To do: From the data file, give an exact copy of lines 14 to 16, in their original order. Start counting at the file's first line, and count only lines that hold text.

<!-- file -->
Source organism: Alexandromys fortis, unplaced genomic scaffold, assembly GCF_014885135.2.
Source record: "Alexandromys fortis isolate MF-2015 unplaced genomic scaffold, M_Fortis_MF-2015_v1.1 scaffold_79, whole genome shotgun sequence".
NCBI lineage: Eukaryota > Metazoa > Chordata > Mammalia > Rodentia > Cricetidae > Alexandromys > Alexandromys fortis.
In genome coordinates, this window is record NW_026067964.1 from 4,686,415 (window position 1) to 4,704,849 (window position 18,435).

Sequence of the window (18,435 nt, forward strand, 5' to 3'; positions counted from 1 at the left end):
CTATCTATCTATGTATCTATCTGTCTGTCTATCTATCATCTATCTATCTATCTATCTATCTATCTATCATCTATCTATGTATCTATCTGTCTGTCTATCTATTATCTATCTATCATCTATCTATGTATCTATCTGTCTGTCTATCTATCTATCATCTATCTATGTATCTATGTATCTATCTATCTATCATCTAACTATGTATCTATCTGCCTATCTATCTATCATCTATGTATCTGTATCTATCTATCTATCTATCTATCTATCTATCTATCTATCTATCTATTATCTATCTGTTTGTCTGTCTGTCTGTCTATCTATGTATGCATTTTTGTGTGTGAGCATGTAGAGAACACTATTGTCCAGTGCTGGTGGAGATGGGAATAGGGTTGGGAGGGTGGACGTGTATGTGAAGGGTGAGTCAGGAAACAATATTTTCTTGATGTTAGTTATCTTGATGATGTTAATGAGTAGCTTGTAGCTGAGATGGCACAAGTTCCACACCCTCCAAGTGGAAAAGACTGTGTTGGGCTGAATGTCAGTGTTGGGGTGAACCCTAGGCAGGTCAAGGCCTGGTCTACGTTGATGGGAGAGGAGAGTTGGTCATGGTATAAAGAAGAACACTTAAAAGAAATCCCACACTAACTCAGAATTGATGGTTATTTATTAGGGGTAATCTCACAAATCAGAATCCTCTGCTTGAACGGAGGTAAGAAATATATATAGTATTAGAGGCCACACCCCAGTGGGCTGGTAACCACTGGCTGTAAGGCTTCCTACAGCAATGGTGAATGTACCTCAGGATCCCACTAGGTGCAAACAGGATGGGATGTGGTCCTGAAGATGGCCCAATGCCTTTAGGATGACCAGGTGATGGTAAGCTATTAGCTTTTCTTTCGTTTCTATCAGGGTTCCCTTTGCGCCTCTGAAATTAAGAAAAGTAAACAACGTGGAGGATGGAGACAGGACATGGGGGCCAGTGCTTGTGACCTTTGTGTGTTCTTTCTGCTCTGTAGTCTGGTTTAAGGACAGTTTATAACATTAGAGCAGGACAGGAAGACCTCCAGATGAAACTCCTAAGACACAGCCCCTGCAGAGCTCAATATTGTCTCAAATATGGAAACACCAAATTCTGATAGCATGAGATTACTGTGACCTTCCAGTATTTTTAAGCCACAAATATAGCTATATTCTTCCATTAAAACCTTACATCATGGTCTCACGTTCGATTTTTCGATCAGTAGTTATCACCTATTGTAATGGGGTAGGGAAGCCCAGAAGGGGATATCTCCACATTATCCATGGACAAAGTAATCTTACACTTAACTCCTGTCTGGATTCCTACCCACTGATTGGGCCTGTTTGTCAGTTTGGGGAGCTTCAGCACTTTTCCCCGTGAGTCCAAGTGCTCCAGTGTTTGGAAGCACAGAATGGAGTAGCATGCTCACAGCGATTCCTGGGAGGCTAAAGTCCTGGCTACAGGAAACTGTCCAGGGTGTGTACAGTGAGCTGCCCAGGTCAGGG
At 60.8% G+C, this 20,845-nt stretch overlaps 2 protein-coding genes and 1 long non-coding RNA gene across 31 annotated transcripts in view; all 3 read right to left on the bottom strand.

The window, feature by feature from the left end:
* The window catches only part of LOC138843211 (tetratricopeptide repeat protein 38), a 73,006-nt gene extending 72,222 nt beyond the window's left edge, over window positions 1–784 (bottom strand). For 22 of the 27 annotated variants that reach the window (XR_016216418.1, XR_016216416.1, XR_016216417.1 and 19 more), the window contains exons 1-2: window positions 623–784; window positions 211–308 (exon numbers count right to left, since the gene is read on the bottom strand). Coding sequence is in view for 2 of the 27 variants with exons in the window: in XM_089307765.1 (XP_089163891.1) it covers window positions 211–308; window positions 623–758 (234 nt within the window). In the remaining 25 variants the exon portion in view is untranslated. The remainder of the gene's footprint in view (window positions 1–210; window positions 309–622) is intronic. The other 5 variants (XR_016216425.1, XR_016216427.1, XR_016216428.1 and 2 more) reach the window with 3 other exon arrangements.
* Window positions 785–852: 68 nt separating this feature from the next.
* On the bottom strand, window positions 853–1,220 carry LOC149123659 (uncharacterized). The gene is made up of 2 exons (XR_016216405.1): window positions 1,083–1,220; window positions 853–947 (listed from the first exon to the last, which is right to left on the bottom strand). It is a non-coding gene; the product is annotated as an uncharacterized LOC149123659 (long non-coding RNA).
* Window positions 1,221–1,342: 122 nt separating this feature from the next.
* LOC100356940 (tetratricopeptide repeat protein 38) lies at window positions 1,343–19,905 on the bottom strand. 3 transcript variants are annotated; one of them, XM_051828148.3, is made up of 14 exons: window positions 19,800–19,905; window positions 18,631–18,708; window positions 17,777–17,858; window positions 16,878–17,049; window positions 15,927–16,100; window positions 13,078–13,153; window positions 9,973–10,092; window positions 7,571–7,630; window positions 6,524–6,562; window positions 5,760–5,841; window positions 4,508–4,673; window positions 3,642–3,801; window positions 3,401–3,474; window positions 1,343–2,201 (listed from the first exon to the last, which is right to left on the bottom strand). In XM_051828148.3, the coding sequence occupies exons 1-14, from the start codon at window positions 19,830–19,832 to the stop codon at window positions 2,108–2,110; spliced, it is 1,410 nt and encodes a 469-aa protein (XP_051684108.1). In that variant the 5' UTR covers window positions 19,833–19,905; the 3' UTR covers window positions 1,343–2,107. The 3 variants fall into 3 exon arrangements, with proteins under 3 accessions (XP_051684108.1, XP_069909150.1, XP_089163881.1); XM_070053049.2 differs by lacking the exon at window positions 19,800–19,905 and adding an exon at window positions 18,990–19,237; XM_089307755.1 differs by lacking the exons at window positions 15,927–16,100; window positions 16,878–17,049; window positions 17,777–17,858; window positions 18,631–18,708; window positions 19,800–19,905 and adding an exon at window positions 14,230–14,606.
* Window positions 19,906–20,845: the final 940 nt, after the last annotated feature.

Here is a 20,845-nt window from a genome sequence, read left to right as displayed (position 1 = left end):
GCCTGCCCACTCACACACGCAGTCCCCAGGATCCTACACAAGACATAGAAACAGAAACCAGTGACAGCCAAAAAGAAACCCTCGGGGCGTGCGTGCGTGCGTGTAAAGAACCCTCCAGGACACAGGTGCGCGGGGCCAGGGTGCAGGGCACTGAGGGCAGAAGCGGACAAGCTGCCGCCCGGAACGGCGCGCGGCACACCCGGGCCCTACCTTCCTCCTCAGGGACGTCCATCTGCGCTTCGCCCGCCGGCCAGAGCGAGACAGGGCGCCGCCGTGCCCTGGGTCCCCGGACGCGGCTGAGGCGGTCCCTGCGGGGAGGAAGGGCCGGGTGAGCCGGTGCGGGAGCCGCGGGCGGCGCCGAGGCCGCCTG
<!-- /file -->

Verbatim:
* Window positions 19,906–20,845: the final 940 nt, after the last annotated feature.

Here is a 20,845-nt window from a genome sequence, read left to right as displayed (position 1 = left end):
GCCTGCCCACTCACACACGCAGTCCCCAGGATCCTACACAAGACATAGAAACAGAAACCAGTGACAGCCAAAAAGAAACCCTCGGGGCGTGCGTGCGTGCGTGTAAAGAACCCTCCAGGACACAGGTGCGCGGGGCCAGGGTGCAGGGCACTGAGGGCAGAAGCGGACAAGCTGCCGCCCGGAACGGCGCGCGGCACACCCGGGCCCTACCTTCCTCCTCAGGGACGTCCATCTGCGCTTCGCCCGCCGGCCAGAGCGAGACAGGGCGCCGCCGTGCCCTGGGTCCCCGGACGCGGCTGAGGCGGTCCCTGCGGGGAGGAAGGGCCGGGTGAGCCGGTGCGGGAGCCGCGGGCGGCGCCGAGGCCGCCTG